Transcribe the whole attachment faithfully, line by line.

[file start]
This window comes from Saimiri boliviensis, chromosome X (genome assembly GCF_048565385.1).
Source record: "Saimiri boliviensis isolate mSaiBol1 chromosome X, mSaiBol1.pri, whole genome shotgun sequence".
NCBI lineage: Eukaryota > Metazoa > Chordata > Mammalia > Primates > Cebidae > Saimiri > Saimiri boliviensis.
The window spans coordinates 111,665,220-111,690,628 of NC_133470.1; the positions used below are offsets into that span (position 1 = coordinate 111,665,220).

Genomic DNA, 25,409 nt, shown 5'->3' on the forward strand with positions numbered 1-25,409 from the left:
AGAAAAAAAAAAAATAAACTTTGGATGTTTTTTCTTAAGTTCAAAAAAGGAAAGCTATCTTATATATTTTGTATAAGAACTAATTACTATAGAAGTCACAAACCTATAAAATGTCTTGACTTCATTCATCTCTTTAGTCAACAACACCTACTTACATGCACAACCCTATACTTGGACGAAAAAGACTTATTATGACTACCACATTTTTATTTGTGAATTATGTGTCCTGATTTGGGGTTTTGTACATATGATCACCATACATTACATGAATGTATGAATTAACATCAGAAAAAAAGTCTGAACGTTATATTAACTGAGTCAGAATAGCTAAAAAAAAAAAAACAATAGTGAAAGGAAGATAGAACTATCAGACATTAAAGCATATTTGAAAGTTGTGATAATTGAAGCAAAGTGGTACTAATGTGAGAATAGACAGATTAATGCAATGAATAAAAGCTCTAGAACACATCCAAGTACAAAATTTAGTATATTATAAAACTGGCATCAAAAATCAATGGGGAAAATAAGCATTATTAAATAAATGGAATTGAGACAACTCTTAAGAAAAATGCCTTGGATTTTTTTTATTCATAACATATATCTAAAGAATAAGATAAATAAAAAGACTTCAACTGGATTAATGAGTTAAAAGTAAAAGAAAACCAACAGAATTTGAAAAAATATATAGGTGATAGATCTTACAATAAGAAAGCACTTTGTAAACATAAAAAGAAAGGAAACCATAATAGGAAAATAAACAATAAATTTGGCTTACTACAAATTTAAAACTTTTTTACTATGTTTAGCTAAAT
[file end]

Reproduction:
This window comes from Saimiri boliviensis, chromosome X (genome assembly GCF_048565385.1).
Source record: "Saimiri boliviensis isolate mSaiBol1 chromosome X, mSaiBol1.pri, whole genome shotgun sequence".
NCBI lineage: Eukaryota > Metazoa > Chordata > Mammalia > Primates > Cebidae > Saimiri > Saimiri boliviensis.
The window spans coordinates 111,665,220-111,690,628 of NC_133470.1; the positions used below are offsets into that span (position 1 = coordinate 111,665,220).

Genomic DNA, 25,409 nt, shown 5'->3' on the forward strand with positions numbered 1-25,409 from the left:
AGAAAAAAAAAAAATAAACTTTGGATGTTTTTTCTTAAGTTCAAAAAAGGAAAGCTATCTTATATATTTTGTATAAGAACTAATTACTATAGAAGTCACAAACCTATAAAATGTCTTGACTTCATTCATCTCTTTAGTCAACAACACCTACTTACATGCACAACCCTATACTTGGACGAAAAAGACTTATTATGACTACCACATTTTTATTTGTGAATTATGTGTCCTGATTTGGGGTTTTGTACATATGATCACCATACATTACATGAATGTATGAATTAACATCAGAAAAAAAGTCTGAACGTTATATTAACTGAGTCAGAATAGCTAAAAAAAAAAAAACAATAGTGAAAGGAAGATAGAACTATCAGACATTAAAGCATATTTGAAAGTTGTGATAATTGAAGCAAAGTGGTACTAATGTGAGAATAGACAGATTAATGCAATGAATAAAAGCTCTAGAACACATCCAAGTACAAAATTTAGTATATTATAAAACTGGCATCAAAAATCAATGGGGAAAATAAGCATTATTAAATAAATGGAATTGAGACAACTCTTAAGAAAAATGCCTTGGATTTTTTTTATTCATAACATATATCTAAAGAATAAGATAAATAAAAAGACTTCAACTGGATTAATGAGTTAAAAGTAAAAGAAAACCAACAGAATTTGAAAAAATATATAGGTGATAGATCTTACAATAAGAAAGCACTTTGTAAACATAAAAAGAAAGGAAACCATAATAGGAAAATAAACAATAAATTTGGCTTACTACAAATTTAAAACTTTTTTACTATGTTTAGCTAAAT